• Fourth: Try changing the VM network setting to 'Bridged'. This will mean other people on the LAN can access it.
  • Fifth: If all else fails, contact me on twitter.

The scene

You play a professional blackhat hacker hired to track down another hacker by any means possible. Start by checking your email on wraithmail, and see how far down the rabbit hole you can get. The key websites in this game are http://wraithmail:8080 http://cloaknet:8080 http://gghb:8080 and http://hub71:8080 so if you don't feel like tracking down your target you may hack them in any order. Each website will be properly introduced through the plot.

Changes since 1.0

  • Fixed a potential-lose bug in hub71

Changes since the beta

  • Made cloaknet (second level) harder/better/more realistic
  • Added stealth ranking system
  • Fixed 2 unintentional XSS vulns in rentnet(hub71)
  • Enhanced rentnet(hub71) session security (You'll see)
  • Added online demo (first 2 levels)
  • Improved names/other fluff
  • Added clear ending
  • Made VM IP static-ish for easier installation
  • Made VM only accessible from the host machine by default
  • Linked sites together better
  • Added anti-bruteforce protection
  • Removed numerous bits of test code
  • Removed a few obscenities
  • Fixed some inaccuracies&minor bugs



Welcome, welcome! The time has come to select one courageous young hacker for the honor of representing District 12 in the 74th annual Hacker Games! And congratulations, for you have been selected as tribute!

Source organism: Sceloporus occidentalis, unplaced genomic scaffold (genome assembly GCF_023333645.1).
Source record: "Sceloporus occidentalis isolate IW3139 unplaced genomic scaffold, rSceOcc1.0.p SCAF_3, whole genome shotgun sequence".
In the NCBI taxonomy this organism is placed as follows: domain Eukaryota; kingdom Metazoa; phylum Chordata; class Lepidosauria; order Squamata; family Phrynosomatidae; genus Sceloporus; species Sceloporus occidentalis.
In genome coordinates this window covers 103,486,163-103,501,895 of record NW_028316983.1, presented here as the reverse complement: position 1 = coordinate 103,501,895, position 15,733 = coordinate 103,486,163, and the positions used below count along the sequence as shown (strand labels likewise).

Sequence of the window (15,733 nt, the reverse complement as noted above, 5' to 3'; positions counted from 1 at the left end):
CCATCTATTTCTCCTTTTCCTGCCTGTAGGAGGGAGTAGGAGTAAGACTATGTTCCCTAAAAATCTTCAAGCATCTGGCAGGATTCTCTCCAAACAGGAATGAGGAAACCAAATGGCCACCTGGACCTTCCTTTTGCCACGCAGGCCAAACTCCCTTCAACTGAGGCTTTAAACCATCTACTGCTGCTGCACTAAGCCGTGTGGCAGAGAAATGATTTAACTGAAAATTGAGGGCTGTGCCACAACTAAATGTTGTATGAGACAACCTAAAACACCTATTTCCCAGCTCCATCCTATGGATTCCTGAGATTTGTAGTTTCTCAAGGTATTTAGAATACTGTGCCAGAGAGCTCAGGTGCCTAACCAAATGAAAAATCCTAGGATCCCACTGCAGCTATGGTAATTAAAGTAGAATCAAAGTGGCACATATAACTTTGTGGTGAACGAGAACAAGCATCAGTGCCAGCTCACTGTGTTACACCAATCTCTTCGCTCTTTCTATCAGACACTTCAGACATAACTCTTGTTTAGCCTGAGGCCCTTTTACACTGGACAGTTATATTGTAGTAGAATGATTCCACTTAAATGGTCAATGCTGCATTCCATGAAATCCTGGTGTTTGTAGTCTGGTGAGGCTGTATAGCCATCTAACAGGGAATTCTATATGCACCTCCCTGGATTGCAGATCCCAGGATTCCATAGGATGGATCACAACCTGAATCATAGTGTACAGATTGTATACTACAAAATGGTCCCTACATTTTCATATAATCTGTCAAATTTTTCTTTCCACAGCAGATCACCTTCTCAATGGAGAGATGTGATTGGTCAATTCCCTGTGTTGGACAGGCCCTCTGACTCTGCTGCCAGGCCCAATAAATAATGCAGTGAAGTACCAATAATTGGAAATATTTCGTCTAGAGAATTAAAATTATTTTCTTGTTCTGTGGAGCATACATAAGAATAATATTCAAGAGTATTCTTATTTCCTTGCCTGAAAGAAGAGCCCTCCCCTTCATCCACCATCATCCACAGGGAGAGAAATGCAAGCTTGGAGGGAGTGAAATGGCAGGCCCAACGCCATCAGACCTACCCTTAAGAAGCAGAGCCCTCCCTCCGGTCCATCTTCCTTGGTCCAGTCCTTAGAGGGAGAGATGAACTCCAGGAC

Hacking games and CTF’s are a lot of fun; who doesn’t like pitting your skills against the gamemakers and having a free pass to break into things?

But watch out, as you will find out, some games are more dangerous than others. I have talked about counterattacks here before, and this system has implemented a number of aggressive anti-hacker measures.

In fact, this VM is downright evil. I am probably legally obligated to tell you that it will try to hack you. So if a calculator or message declaring your pwnedness pops up or shows up on your desktop, you asked for it. But don’t worry, it won’t steal your docs or rm you, it will just demonstrate compromise for the game.

To save precious bandwidth, this has been implemented in a minimal tinycore-based VM, and will require VirtualBox to run. But vbox is free – you can download it here:

Unfortunately, I didn’t have the time to add nearly all the things I wanted to, so there are really just a few challenges, a couple of counterhacks, and about 10 memes to conquer. Depending on your skill level, you could pwn (or be pwned) in just a few minutes or in a few hours. So hack it before it hacks you!

No sponsors are necessary, so don’t light yourself on fire. Simply download the evil VM here:, start it, and open up http://localhost:3000/ to begin. Now, you can totally cheat since you own the VM, but see if you can beat the challenges without cheating. Then you can go ahead and cheat, which should also be fun – you’re probably comfortable with many physical access attacks involving the hard disk, but this system doesn’t use a hard disk. So enjoy and remember…

May the odds be ever in your favor!